As I’ve discussed in previous posts, the openstreetmap-website codebase powers the main OpenStreetMap website and the map editing API. The test suite has traditionally only used fixtures, where all test data was preloaded into the database and the same data used for every test. One drawback of this approach is that any change to the fixtures can have knock-on effects on other tests. For example, adding another diary entry to the fixtures could break a different test which expects a particular number of diary entries to be found by a search query. There are also more subtle problems, including the lack of clear intent in the tests. When you read a test that asserts that a given Node or Way is found, it was often not clear which attributes of the fixture were important – perhaps that Node belonged to a particular Changeset, or had a particular timestamp, or was in a particular location, or a mixture of other attributes. Figuring out these hidden intents for each test was often a major source of the refactoring effort – and there’s 1080 tests in the suite, with more than 325,000 total assertions!
Changing to factories has made the tests independent of each other. Now every test starts with a blank database, and only the objects that are needed are created, using the factories. This means that tests can more easily create a particular database record for the test at hand, without interfering with other tests. The intent of the test is often clearer too, since creating objects from factories happens in the test itself and are therefore explicit about what attributes are the important ones.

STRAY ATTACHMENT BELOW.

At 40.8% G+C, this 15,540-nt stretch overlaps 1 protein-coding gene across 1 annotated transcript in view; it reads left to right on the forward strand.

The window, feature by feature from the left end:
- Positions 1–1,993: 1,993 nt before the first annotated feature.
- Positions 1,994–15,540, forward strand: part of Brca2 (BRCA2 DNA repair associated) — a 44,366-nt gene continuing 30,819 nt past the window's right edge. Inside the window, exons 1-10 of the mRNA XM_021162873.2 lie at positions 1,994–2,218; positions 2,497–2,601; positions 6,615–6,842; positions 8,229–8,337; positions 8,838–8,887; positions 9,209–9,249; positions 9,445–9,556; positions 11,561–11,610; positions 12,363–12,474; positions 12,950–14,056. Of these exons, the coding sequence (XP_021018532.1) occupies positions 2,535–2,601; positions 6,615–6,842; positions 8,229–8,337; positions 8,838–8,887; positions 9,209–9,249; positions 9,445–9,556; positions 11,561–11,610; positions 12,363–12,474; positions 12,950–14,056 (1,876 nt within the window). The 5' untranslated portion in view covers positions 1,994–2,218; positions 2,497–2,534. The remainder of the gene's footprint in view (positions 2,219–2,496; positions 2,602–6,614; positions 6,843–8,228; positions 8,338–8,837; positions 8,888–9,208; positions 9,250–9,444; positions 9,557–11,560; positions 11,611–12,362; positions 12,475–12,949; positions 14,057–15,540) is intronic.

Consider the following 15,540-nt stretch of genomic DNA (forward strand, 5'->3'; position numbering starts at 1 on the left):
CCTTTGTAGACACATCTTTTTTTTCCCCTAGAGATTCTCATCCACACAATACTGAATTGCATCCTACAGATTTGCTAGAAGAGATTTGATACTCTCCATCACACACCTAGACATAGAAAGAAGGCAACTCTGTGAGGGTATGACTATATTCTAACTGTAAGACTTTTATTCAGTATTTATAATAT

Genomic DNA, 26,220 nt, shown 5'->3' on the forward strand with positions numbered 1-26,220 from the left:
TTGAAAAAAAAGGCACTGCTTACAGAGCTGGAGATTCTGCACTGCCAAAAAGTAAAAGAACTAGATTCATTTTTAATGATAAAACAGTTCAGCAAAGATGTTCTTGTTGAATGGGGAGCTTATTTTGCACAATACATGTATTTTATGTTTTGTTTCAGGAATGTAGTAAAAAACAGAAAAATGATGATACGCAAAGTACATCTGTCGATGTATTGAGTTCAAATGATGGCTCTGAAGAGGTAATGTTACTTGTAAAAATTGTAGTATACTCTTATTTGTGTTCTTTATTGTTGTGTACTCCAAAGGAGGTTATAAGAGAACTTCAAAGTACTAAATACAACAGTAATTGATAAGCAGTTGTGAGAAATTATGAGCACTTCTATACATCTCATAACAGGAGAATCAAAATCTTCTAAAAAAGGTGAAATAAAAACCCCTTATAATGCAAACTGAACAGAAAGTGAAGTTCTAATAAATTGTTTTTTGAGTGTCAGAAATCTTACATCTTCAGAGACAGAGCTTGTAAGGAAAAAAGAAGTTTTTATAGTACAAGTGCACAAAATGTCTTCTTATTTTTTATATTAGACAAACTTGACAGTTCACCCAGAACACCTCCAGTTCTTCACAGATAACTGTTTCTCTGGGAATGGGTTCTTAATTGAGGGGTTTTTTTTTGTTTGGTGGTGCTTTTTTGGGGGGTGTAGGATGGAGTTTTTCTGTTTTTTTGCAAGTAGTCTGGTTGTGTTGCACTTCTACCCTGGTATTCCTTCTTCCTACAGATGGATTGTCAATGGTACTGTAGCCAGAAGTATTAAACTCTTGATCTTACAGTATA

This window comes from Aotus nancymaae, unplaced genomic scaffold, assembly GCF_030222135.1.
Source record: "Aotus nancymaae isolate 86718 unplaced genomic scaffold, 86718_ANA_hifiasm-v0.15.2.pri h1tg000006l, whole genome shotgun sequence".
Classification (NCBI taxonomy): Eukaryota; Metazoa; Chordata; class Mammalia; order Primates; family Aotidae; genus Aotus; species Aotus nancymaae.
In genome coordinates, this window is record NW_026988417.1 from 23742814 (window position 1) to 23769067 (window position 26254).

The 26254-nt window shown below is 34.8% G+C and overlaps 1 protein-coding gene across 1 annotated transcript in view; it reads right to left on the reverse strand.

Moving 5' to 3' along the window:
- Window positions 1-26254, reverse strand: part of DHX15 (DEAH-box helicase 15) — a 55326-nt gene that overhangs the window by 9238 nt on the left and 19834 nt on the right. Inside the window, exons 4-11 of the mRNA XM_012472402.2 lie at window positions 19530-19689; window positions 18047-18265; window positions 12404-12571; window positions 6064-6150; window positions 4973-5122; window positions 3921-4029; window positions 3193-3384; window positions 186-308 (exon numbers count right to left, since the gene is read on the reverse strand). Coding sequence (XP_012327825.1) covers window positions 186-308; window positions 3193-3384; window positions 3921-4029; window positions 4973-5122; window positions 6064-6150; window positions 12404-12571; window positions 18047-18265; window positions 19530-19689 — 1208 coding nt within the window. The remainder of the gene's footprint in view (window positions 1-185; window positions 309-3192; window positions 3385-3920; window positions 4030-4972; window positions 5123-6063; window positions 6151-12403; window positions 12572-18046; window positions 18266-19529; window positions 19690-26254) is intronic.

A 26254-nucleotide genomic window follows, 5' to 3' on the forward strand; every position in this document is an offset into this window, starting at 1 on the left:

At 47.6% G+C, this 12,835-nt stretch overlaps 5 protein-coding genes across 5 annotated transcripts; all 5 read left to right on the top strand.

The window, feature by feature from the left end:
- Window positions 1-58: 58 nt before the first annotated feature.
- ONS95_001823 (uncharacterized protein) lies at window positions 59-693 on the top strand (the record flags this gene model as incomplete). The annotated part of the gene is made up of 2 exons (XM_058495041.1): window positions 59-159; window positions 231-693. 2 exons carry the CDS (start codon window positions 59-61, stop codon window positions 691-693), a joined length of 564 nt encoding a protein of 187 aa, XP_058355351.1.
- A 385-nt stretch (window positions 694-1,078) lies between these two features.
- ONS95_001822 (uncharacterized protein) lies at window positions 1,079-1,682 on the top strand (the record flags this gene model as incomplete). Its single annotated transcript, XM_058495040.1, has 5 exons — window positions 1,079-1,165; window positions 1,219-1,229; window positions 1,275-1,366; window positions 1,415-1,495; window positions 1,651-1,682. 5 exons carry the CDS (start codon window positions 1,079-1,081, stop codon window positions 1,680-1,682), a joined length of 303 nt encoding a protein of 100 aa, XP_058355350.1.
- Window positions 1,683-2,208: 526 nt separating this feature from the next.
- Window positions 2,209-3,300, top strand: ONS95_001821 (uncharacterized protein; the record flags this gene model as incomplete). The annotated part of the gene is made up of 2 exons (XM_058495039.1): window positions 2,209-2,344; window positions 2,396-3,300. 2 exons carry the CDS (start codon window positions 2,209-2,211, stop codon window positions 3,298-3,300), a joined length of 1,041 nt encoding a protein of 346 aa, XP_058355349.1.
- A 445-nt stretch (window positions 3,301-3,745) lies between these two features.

An example of the benefits of factories was when I fixed a bug around encoding of diary entry titles in our RSS feeds. I easily created a diary entry with a specific and unusual title, without interfering with any other tests or having to create yet another fixture.
def test_rss_character_escaping create(:diary_entry, :title => "<script>") get :rss, :format => :rss assert_match "<title><script></title>", response.body end
All in all, this took much, much longer than I was expecting! Looking back, I feel I might have picked a different task, but I’m glad that it’s all done now. I’m certainly glad that I won’t have to do it all again! Moving on, it’s now easier for me and the other developers to write robust tests, and this will help us implement new features more quickly.
Big thanks go to Tom Hughes for reviewing all 51 individual pull requests! Thanks also to everyone who lent me their encouragement.
So the big question is – what will I work on next?